Accenture Capital Markets Blog

“The global capital markets system is at an inflection point. More than ever, retail investors need a responsible capital markets ecosystem. The industry has an opportunity to address this need, and the time to begin is now.”
The Future of Capital Markets: Democratization of Retail Investing An insight report from the World Economic Forum published August 2022.

The participation and engagement of retail investors in capital markets could be significantly increased if firms—through their financial advisors (FAs)—and their clients would collaborate on access, education and trust across the wealth management sector.

This type of collaboration is even more important as retail investors participate in the capital markets in growing numbers each year, yet many don’t seek or know where to look for targeted advice or more knowledge on best practices. Meanwhile, financial advisors contemplate the best strategy for growing margins in these times of many challenges including a rather volatile market.

A recent research-based insight report from the World Economic Forum (WEF), prepared together with Accenture and BNY Mellon, is showing how this shift in wealth management towards a responsible capital market ecosystem could happen centered on democratization and greater learning opportunities. And both sides would have a role to play in this:

  • Clients need a deeper understanding of their investment choices and the impact of goals and timelines combined with specific, personalized advice from a trusted source who knows how to make investing more effective.
  • FAs need new strategies to help increase investors’ awareness on how to access knowledge on investing, on the capital markets themselves, and the role of the FA in preparing a professional, personalized portfolio.

Rethinking ways to better serve retail investors

In an effort to gain a better understanding of retail investors, the above-mentioned Future of Capital Markets report presents results of a survey with a large cohort of people who actively participate in capital markets, and with a smaller cohort of those who don’t invest, across nine different countries. In the report, three statistics stood out for me:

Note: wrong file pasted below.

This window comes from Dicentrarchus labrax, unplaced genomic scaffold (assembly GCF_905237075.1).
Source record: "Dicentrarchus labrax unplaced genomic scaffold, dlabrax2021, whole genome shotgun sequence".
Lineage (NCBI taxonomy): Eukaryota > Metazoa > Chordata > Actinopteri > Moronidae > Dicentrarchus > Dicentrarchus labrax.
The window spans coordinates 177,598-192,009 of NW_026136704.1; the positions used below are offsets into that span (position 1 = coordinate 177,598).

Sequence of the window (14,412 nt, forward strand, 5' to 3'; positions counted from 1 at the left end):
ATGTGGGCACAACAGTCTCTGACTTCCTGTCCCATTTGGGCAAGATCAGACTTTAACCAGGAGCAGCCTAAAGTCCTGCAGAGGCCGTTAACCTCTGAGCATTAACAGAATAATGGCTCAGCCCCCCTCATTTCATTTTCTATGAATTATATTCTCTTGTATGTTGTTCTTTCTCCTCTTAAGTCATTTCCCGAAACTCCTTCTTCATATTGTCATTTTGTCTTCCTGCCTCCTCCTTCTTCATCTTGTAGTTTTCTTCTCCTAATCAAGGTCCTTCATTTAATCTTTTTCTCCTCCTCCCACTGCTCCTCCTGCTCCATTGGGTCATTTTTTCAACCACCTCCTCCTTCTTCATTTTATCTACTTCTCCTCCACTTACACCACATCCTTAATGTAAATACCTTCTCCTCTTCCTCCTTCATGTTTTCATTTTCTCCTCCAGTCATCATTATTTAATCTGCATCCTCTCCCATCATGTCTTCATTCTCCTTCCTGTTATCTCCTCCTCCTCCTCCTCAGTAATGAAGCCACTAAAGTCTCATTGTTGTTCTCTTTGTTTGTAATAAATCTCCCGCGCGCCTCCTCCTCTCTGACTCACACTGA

• Only 27% of retail investors feel “extremely confident” in their ability to understand financial markets and make sound investment decisions.
  • 39% of retail investors no longer invest in stocks and 40% don’t invest in bonds because they think they do not understand these products well enough to invest wisely.
  • 34% of retail investors would feel more confident in their investment decisions if they received more personalized advice.

These numbers underpin a key development: the pace of industry change today has led to increased needs and expectations from investors. As investors are facing big life event scenarios involving retirement, housing options and helping with their kids’ college tuition, the industry should focus on better serving retail investors in need of their support, even and especially in the throes of a volatile market. The alternative would be a loss of momentum, a loss of influence and a loss of clientele.

Going beyond advice: experiences matter more now

If financial advisors would shift their focus from rather building their book of business and growing their market share to, instead, focusing to meet clients’ broader needs, the financial advisor’s role could be redefined and enhanced. Working toward concrete goals with the client like saving for retirement along certain timelines is specific, measurable and, as a result, becomes a more achievable experience.

I see the services provided by FAs evolving today toward select categories of holistic advice across assets, liabilities and client experiences that involve highly desirable intangibles such as trust, security and access to exclusive networks. Recent technology developments are creating opportunities to engage with current and new clients in a more scalable way, regardless of the size of a client’s personal wealth. This is broadening the opportunities for wealth managers to include underserved, less affluent segments who have an increasing need and desire for affordable advice.

Making the shift toward a more responsible capital markets ecosystem

As more retail investors enter the capital markets, new challenges emerge for the wealth management sector. But this also provides the industry with an opportunity to help foster a responsible investing ecosystem. Here are three imperatives that should support this:

  • Increase access to outcome-oriented products and services to help incentivize investors to participate and see the benefits of capital market investments.
  • Working together to offer financial education side-by-side with investment offerings. Our findings show investors need more general understanding of why and how they should invest.
  • Build long-term trust and confidence with clients and reassure them that financial institutions keep their best interests in mind to grow their wealth sustainably. Providing sound financial advice, transparency in fees and explaining the sufficiency of data protection are cornerstones of quality, responsible service.

The prevailing line of thought, as noted in The Future of Capital Markets report, is that the investment industry needs to rally around a new approach bearing in mind the preferences of this new wave of investors.

I am open to hearing your thoughts on this blog. Let’s connect and set up a time to discuss.

Special thanks to Sofia Eckrich, Senior Consultant – Strategy, Banking and Capital Markets for contributing to this blog.